Red Cross Makes First Attempt at National Fundraising CampaignFierce competition for donor dollars has spurred the American Red Cross to spearhead a 12-month pilot program that will determine whether national direct mail programs are more lucrative than its traditional local chapter efforts.
The Red Cross's 1,300 chapters each conduct six to eight direct-mail campaigns throughout the year. Those local campaigns and other fundraising efforts reeled in $500 million last year.
But bigger just might mean better, according to Mary Kay Phelps, director of direct marketing at the Falls Church, VA-based headquarters of the Red Cross.
"It's the first time that the national headquarters has served as a collaborating force between chapters. We can do more testing, we can get better results and we can get better prices," she said. "Despite the fact that we have 1,300 chapters, our donors look to us as one Red Cross, so we are attempting to honor the way that our customers look at us."
The Red Cross intended to begin with a small pilot test, but 350 of its chapters -- many more than anticipated -- asked to participate. The organization expanded the test to include 150 chapters, which were chosen based on size and location.
"We wanted to create a statistically valid pilot, where we could take the results and apply it across the board," Phelps said, "so we looked for chapters of varying size and in urban, suburban and rural areas."
The first phase of the pilot launched in March and reached 1.3 million prospective donors, whose names were culled from the lists of similar charitable organizations. Donor names and dollars will be passed along to the respective local chapters, which are expected to resolicit the donors in the future.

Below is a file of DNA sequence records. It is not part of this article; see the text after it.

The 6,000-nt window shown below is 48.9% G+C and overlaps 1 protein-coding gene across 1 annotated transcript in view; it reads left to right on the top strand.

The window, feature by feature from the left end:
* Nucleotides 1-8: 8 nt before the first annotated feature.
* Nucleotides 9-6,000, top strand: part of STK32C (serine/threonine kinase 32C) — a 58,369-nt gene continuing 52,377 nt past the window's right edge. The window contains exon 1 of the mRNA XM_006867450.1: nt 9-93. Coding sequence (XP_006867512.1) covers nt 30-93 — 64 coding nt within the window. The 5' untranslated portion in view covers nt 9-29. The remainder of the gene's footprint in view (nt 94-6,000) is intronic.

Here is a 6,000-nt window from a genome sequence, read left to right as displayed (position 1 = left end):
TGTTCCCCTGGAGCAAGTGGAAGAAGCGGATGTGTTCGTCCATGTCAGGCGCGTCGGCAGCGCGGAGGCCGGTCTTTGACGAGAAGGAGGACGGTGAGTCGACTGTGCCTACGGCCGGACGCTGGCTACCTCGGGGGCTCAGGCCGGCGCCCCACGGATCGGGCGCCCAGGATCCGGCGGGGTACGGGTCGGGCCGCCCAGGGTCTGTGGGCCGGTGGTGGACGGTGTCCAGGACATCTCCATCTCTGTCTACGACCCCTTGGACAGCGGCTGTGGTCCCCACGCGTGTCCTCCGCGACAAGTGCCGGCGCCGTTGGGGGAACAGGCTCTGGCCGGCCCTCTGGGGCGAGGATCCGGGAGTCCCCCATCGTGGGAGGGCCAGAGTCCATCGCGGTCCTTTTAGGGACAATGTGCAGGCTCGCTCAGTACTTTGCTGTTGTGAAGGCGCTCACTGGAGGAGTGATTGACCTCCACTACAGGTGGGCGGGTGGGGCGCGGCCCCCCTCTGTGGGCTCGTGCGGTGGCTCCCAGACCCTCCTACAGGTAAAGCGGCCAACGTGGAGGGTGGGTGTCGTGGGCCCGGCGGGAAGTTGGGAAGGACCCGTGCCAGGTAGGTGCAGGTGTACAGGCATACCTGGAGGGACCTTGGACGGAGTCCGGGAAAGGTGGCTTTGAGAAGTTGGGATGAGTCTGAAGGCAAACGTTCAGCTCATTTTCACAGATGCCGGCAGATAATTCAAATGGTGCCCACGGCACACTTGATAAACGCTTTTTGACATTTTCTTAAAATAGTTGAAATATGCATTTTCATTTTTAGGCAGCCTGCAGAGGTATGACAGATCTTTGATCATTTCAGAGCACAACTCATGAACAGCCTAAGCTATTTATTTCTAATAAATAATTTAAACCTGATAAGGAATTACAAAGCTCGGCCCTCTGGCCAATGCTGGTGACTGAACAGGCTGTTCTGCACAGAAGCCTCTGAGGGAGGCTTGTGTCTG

The Red Cross mailed three different mail pieces, created by Hunsinger and Jeffer, an ad agency in Richmond, VA.
One envelope is labeled "Priority Express" and contains a response envelope with copy reading "Help Can't Wait" and "Urgent! Please Hurry." A letter from the chapter chairman reads: "I urge you to make sure that your local Red Cross chapter is prepared to meet the emergency needs of your community."
Another envelope, reading "True Stories of the American Red Cross in Action ... Inside!," offers the recipient a card detailing how to give CPR. The inside outlines Red Cross efforts in California, Kentucky, Tennessee and Colorado. A letter from Elizabeth Dole, president of the American Red Cross, reads: "No matter when or where disaster strikes, the Red Cross pledges to be there, but we urgently need your help to make this possible."
The final envelope reads "Tomorrow Morning Brings Another Disastrous Day" on one side and "A Free Gift From Your Local Red Cross Chapter" on the other. The gift is a packet of personalized address labels. The inside of the envelope lists such Red Cross programs as disaster relief, blood services and health and safety courses. A letter from the chapter chairman tells the story of Leslie Butler, who turned to his local Red Cross chapter after he lost his home and a close neighbor to a deadly fire.
Phelps hopes to acquire 25,000 new donors and said she is well on her way to reaching that goal. She has yet to tally all the figures to determine which mail piece performed the best. The next step of the campaign is slated for November and will include more chapters and more prospects. One more direct mail campaign will follow and complete the pilot.
The Red Cross also is looking into performing a national telemarketing campaign on behalf of its local chapters and has just released a request for proposal for telemarketing agencies.